Ginger (Zingiber officinale) has been used as a spice and medicine for over 200 years. Ginger along with her sibling Turmeric are proud members of the Zingiberaceae family and is thought to have originated in tropical Asia. It is an important plant with several medicinal, and nutritional values. Ginger is packed with nutrients like Iron, Magnesium, Calcium, Vitamin C and bioactive compounds such as Flavonoids and phenolic elements (gingerdiol, gingerol, gingerdione and shogaols). The usefulness of this wonder drug is the result of all the essential nutrients and bioactive compounds contained in it (1).
What makes Ginger so beneficial?
Several researches have shown it to have anti-inflammatory, antioxidant, anti-diabetic, anti-clotting and analgesic properties.
Ginger has been known to show a variety of powerful therapeutic and preventive effects and has been used for thousands of years for the treatment of hundreds of ailments from colds to cancer (1,2,3).
But wait, that’s not it.
Ginger has been found to be beneficial for nearly all of the systemic disorders and here’s all you need to know about it.
- Respiratory system
If your respiratory system is damaged because of chronic illness, a serious condition, you will live a life weighed down with breathing issues. If you have an infection related to the respiratory system, do something to treat it as soon as possible; otherwise it could spread to other parts of your body. Ginger and its bioactive compounds helps in treating inflammation associated with respiratory conditions and makes breathing easier by relaxing the airway muscles (4).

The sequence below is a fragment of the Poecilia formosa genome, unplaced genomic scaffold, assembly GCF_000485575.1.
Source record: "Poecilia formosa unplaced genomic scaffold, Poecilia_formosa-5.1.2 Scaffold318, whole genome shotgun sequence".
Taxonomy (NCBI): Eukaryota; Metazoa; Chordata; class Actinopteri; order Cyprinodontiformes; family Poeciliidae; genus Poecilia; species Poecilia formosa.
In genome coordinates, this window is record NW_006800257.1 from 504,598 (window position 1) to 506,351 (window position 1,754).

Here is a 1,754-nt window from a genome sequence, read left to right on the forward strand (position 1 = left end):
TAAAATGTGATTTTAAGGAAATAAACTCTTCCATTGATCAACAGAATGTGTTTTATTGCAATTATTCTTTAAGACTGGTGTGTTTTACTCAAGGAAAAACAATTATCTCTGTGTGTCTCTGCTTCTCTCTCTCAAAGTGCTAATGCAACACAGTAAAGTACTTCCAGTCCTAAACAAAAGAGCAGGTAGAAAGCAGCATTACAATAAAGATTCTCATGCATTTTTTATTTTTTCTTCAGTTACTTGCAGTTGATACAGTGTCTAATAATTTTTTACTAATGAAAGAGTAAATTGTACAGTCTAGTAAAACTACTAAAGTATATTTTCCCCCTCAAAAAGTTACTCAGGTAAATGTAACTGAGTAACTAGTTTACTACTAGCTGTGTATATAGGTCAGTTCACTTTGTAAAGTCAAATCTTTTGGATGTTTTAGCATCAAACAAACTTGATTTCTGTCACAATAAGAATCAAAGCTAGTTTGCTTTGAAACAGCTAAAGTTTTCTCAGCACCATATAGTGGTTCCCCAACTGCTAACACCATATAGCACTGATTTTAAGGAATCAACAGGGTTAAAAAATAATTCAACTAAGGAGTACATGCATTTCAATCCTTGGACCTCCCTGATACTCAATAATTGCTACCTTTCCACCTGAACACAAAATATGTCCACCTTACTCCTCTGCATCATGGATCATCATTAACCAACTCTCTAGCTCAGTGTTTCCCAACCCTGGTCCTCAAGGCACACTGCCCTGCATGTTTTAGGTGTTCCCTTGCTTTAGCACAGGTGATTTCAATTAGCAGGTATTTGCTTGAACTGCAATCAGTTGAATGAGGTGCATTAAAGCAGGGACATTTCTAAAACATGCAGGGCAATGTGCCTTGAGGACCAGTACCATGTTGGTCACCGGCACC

- Immune system
The immune system includes organs and processes of the body that provide resistance to infection and toxins. Inflammation and oxidative stress often cause build up of toxins in the body which leads to a compromised immune system. Due to its strong anti-inflammatory and antioxidant effects , ginger may boost immune health (5).
- Gastrointestinal system
The gastrointestinal system consists of the gastrointestinal tract and the gastrointestinal glands. The gastrointestinal tract is essentially a tube divided into several segments: the oral cavity, esophagus, stomach, small and large intestine, rectum, and anus. Ginger as an important dietary agent which possesses a carminative effect, decreases pressure on lower esophageal sphincter, reduces intestinal cramping, and prevents dyspepsia, flatulence, and bloating. In a study titled Ginger in gastrointestinal disorders: A systematic review of clinical trials, ginger extracts have been found to be effective in lowering nausea, vomiting as well as irritable bowel syndrome (IBS) and gastroenteritis.
- Reproductive system
The reproductive system or genital system is a system of sex organs work together for the purpose of sexual reproduction. According to the American Cancer Society, ovarian cancer happens to be the deadliest cancer of the female reproductive system. Ginger has the power to fight and kill ovarian cancer cells, therefore making it of high importance for every woman to include it in her daily diet (6).
- Musculoskeletal system